The species sometimes occurs in huge aggregations or schools. Reproduction is ovoviviparous. The probable litter size is five to seven judging from fertilized eggs in the uteri of females (Compagno et al. 1989). The species feeds on small benthic and midwater bony fishes, including lanternfish, as well as squids and crustaceans. Off the West Coast of South Africa squids (Ommastrephidae, Abraliopsis species, and unidentified cephalopods) and lanternfish (particularly Diaphus, Myctophidae) are important prey items (Ebert et al. 1992).
Feeds on small bottom and midwater fish, squid and crustaceans (Ebert et al. 1992).
This species is caught on longlines off the Canary Islands and utilized for liver oil and meat (Compagno in prep.). It is probably caught as bycatch by deepwater fisheries elsewhere in its range.
In the Azores, there is no information from the fishery but only a small number of individuals are caught as bycatch, because the core of the species' distribution is outside of the area where the local fleet usually operates (M.R. Pinho pers. comm. 2006). Some deepwater fishing has been conducted for deepwater sharks off Senegal. Off Kayar and Dakar, Senegal, an artisanal fishery targets Centrophorus species for their liver oil (Direction des Pêches Maritimes du Sénégal 2007). The fishery uses gillnets to target deepwater sharks for part of the year. Deania profundora is not reported in the catch and may occur at greater depths than currently fished off western Africa. Fisheries are beginning to operate in deeper waters due to declines in catches of more coastal species (L. Mbaye pers. comm. 2007).
Off Namibia, a fairly small amount of demersal sharks are caught as bycatch by deep-water trawl fisheries and recorded as ?sharks? or ?other? (NATMIRC 2003). These fisheries target hake from 400 to 600 m off Central Namibia (around 100 vessels), monkfish at 600 m off central Namibia (around 20 vessels) and orange roughy from 600 to 1,000 m off northern Namibia (three vessels) (NATMIRC 2003). Two vessels were also granted two-year exploratory rights to target deep-water shark species along the entire coast of Namibia using tanglenets (NATMIRC 2003). Birdbeaked dogfish were being fished in this experimental deepsea fishery, but the identification of what Deania species was being caught is uncertain (D. Ebert pers. comm. 2007). The main species of deepwater shark taken by Namibian fisheries are Centrophorus squamosus, Centroscymnus coelolepis, Deania quadrispinosum, Squalus mitsukurii and Galeorhinus galeus (NATMIRC 2003). The experimental fishery ended in January 2006.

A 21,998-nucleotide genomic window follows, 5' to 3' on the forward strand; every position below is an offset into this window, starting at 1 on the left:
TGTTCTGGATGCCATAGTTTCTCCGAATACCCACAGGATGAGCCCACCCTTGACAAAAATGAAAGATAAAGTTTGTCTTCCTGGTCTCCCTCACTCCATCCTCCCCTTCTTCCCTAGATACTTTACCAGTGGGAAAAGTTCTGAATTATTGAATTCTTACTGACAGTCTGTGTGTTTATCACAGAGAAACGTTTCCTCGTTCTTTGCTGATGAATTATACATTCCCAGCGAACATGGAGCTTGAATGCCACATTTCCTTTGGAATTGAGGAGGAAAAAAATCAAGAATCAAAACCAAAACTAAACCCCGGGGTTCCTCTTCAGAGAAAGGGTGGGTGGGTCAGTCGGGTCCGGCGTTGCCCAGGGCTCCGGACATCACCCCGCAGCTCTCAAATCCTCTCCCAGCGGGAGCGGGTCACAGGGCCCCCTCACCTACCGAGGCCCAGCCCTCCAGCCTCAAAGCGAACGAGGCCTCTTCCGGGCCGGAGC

In the Gulf of Mexico, there are some fisheries presently operating in deeper water. For example, Royal Red shrimp trawlers, golden crab traps (180?550 m), bottom longline for tilefish (around 150?350 m), deep drop hook and line boats in the Straits and the Gulf. Almost all the bottom longline boats that target deepwater grouper in the Gulf, and sharks in the Straits and in the Gulf, are setting in depths greater than around 150 m. These bottom long liners catch deep water skates and sharks sporadically. There is also a bottom trawler that fishes for butterfish in deep water and catches deep water skates and sharks fairly regularly (G. Davenport pers. comm. 2006). It is unknown whether this species is taken by any of these fisheries.
There are currently no deepwater fisheries operating within the species? range off South Africa or the Philippines; however, given the expanding trend in deepwater fisheries worldwide, the situation should be carefully monitored to ensure that the species is not adversely affected.
|Conservation Actions:||Like many deeper water species more information on biology, ecology and importance in fisheries are required to further assess status and any future conservation needs. Where taken, catches require monitoring, particularly as deepwater fisheries expand worldwide.|
|Citation:||Ebert, D.A., McCormack, C. & Samiengo, B. 2009. Deania profundorum. In: IUCN 2013. IUCN Red List of Threatened Species. Version 2013.2. <www.iucnredlist.org>. Downloaded on 24 April 2014.|